• A lavish communal restaurant set beside the Jackalope Hotel. Enjoy lunch on the long wooden benches and take in the views of the 11-hectare Willow Creek Vineyard. The share plate menu might include stracciatella or meats cooked in the woodfired oven. Order a feast alongside Willow Creek’s own pinot noir, chardonnay and sparkling.

  • After retiring, John Mitchell started growing and making wine as a hobby. Things quickly grew out of hand. Now, Montalto encompasses seven vineyards and more than 30 acres of vines. As a retirement project, it’s unquestionably a failure: Mitchell and his wife Wendy are busier than ever. By every other metric though, Montalto is a resounding success – it’s one of Red Hill’s must-visits.

  • A day at Foxey’s Hangout is as laidback and easygoing as the wine it produces. It’s set on a spacious estate with an open kitchen, cosy dining room and sunny outdoor deck. The varied share plate-focused menu is a good match for the easy-drinking wines here.

  • A picturesque winery with views of the Murray and plantings of chardonnay, marsane and zinfandel.

  • What this winery lacks in size, it more than makes up for in character. Whether it’s the quaint, well-appointed guesthouses (made from reconverted 1930s train carriages) or the idiosyncratic pinot noirs and pinot gris (naturally fermented with wild yeast, then hand-macerated) a visit here is sure to stand out.

  • A limestone-rich vineyard that’s been operating for almost 30 years. Each wine poured at this family-run cellar door was cultivated, made and bottled on-site. Expect unfined, unfiltered, whole bunch and wild ferments, alongside a line-up of shiraz, pinot noir and chardonnay.

  • One of the oldest vineyards producing world-class chardonnay and pinot noir on the peninsula. Owner Richard McIntyre is one of the country’s elder statesmen of what we now call “natural wines”. See the barrels and enjoy a glass at its inviting cellar door.

  • Exposed brick walls, floorboard ceilings and a rustic courtyard provide a warm welcome at this comfortable winery on Heathcote’s main strip. Sample the various vintages and enjoy the pared-back lunch menu from the dining room or courtyard.

  • A boutique, family-run vineyard set on 55 acres. Winemaker Mark Hunter produces award-winning, French-inspired shiraz and experiments with Spanish varieties like grenache and alvarinho in Heathcote’s red soil. You can experiment, too, at its cellar door.

  • A husband-and-wife duo split the winemaking and cooking responsibilities at this private winery and restaurant, which is open by appointment only. Book early to enjoy an intimate weekend meal and sample its latest drops. Take a seat indoors or enjoy the leafy courtyard when the sun is out.

  • Rockpool and Attica have bought this family-run winery out of entire vintages. You’ll find its restaurant and cellar door five minutes’ drive from Daylesford. Try the sparkling chardonnay or spicy full-bodied pinot noir. The food menu showcases leafy greens from the veggie patch and meats charcoaled over French oak barrel planks.

  • Sip and see for yourself why this winery has won so many Halliday awards. The cellar door is the best place to try the estate’s drops – including its celebrated shiraz, chardonnay and riesling. It’s also a picturesque spot for lunch platters that champion local charcuterie and Great Ocean Road cheeses.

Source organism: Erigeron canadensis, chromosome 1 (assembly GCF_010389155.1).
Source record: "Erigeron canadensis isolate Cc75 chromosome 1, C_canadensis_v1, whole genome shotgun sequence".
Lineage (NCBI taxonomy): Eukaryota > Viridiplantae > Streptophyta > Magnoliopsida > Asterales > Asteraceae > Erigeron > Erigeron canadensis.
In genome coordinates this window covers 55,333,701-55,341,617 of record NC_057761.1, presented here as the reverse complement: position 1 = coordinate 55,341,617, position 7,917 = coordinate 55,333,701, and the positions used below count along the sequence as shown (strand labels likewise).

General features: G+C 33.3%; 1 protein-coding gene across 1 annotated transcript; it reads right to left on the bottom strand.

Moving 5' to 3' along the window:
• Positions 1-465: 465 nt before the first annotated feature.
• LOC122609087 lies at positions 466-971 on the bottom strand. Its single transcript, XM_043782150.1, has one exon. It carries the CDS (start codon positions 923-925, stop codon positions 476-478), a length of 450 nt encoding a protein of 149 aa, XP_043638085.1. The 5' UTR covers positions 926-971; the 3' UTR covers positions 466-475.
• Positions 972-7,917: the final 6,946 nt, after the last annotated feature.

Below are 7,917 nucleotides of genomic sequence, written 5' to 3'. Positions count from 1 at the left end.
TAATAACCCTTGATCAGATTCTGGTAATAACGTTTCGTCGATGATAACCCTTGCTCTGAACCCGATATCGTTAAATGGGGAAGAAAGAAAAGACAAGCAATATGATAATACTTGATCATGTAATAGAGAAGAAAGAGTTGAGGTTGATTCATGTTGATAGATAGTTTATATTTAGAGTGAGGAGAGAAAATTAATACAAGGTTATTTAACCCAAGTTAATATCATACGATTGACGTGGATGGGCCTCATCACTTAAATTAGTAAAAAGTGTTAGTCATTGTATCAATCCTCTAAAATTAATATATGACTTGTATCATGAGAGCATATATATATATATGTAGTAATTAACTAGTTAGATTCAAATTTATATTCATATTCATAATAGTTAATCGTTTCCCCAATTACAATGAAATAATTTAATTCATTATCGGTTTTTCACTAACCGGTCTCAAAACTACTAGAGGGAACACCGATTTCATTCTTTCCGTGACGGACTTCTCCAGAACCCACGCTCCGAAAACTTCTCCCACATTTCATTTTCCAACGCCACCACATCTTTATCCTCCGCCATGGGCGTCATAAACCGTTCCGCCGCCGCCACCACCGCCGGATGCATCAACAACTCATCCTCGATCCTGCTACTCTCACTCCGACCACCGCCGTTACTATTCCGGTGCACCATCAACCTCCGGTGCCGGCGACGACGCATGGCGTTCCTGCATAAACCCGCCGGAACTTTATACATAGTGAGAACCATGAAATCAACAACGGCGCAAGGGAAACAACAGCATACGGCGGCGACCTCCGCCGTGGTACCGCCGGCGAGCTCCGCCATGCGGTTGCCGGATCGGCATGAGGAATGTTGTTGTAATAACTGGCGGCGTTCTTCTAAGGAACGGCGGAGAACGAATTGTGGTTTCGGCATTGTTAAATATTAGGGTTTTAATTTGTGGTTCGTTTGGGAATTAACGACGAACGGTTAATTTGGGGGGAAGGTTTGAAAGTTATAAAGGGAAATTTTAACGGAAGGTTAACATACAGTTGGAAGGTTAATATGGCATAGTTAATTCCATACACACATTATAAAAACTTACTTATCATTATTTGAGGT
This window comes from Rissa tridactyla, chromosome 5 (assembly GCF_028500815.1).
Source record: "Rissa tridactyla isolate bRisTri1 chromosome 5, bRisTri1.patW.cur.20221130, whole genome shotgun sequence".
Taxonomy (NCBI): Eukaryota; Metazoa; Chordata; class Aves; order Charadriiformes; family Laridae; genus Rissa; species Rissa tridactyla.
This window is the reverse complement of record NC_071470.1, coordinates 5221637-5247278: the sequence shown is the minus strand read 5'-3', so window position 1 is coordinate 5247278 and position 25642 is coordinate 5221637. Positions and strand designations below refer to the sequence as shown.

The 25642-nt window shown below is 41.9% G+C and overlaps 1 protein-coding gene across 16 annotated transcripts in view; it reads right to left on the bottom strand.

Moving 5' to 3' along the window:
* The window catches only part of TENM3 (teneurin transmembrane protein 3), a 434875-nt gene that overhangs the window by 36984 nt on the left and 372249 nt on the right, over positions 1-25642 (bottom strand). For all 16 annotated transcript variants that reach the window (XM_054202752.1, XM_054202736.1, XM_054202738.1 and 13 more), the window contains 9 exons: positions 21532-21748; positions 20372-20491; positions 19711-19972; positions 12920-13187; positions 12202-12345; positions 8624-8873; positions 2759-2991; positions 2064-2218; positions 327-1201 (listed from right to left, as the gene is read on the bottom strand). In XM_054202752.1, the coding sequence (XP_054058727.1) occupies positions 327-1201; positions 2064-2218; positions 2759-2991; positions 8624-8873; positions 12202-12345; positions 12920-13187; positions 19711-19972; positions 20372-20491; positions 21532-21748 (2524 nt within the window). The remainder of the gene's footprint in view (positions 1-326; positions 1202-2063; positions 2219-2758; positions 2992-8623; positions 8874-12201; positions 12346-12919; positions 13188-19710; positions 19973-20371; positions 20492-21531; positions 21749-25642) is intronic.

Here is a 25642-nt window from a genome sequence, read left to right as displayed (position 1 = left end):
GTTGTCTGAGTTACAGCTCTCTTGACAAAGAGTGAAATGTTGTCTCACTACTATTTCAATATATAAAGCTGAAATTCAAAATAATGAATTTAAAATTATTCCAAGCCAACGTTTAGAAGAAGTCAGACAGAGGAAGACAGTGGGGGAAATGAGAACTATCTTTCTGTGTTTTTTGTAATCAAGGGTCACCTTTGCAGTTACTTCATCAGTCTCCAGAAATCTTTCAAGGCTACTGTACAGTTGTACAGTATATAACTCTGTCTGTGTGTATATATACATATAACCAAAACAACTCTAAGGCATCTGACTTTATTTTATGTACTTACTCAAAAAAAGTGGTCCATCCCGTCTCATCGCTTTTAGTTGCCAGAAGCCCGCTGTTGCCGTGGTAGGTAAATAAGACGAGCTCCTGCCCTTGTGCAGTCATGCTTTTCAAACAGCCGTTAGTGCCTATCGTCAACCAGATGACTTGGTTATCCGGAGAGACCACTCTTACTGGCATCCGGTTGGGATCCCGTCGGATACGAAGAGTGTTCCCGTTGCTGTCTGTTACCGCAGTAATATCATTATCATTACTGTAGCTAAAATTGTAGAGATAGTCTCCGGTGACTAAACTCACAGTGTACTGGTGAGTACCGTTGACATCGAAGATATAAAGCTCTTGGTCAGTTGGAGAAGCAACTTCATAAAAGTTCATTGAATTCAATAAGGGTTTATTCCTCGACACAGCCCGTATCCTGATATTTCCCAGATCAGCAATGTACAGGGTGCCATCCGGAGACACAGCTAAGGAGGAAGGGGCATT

• The sprawling Crittenden Estate is renowned for its chardonnays and pinot noirs (but also does cracking sparkling and Spanish wines). It’s a good match for its restaurant, Stillwater, which overlooks the lawn and lake and serves a confident menu that champions local produce.

  • This winery is a great visit. There’s something for everyone across a family-friendly restaurant, shed-like dining area, cellar door and more. Although T’Gallant is known for its pinot grigio, there’s a full stable of wines to try. The Italian-style dining and views over the vines are an excellent bonus.

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  • A quintessential Mornington Peninsula food and wine experience. The dining rooms offers panoramic views of the vines and native trees – a stunning contrast to the clean interiors. The menu, meanwhile, respectfully combines influences from around the world, with an emphasis on share dishes.

  • A winery, restaurant and spa set in the undulating hills of West Gippsland. The deck is a picturesque spot to enjoy a glass of house tempranillo or sparkling pinot gris. Take in the views of the vineyard and olive grove and enjoy the satisfying tapas dishes.

  • Perfect for a cosy nature hideaway in South Gippsland. Stay at the weatherboard workers’ cottage and winery set among seven acres of vines. When it’s open, try a drop of its unfiltered and unfined natural wines at the cellar door.

  • This winery specialises in French wines: chardonnay, pinot noir, cab sav – all the blockbuster drops. The restaurant, however, takes its cues from Italy. It’s about as classic a duo as they come. Pair it with the setting, which offers views of vines out to the horizon, and you have a winning combination.

  • This small and charming winery is one of West Gippsland’s best options if you’re after a lazy long lunch. The kitchen (which mainly cooks with what’s grown in the veggie patch) favours antipasti and pizzas, which you can enjoy inside or in the spacious garden. To drink, there’s a selection of sparkling, chardonnay, pinot noir, merlot, shiraz and cabernet sauvignon.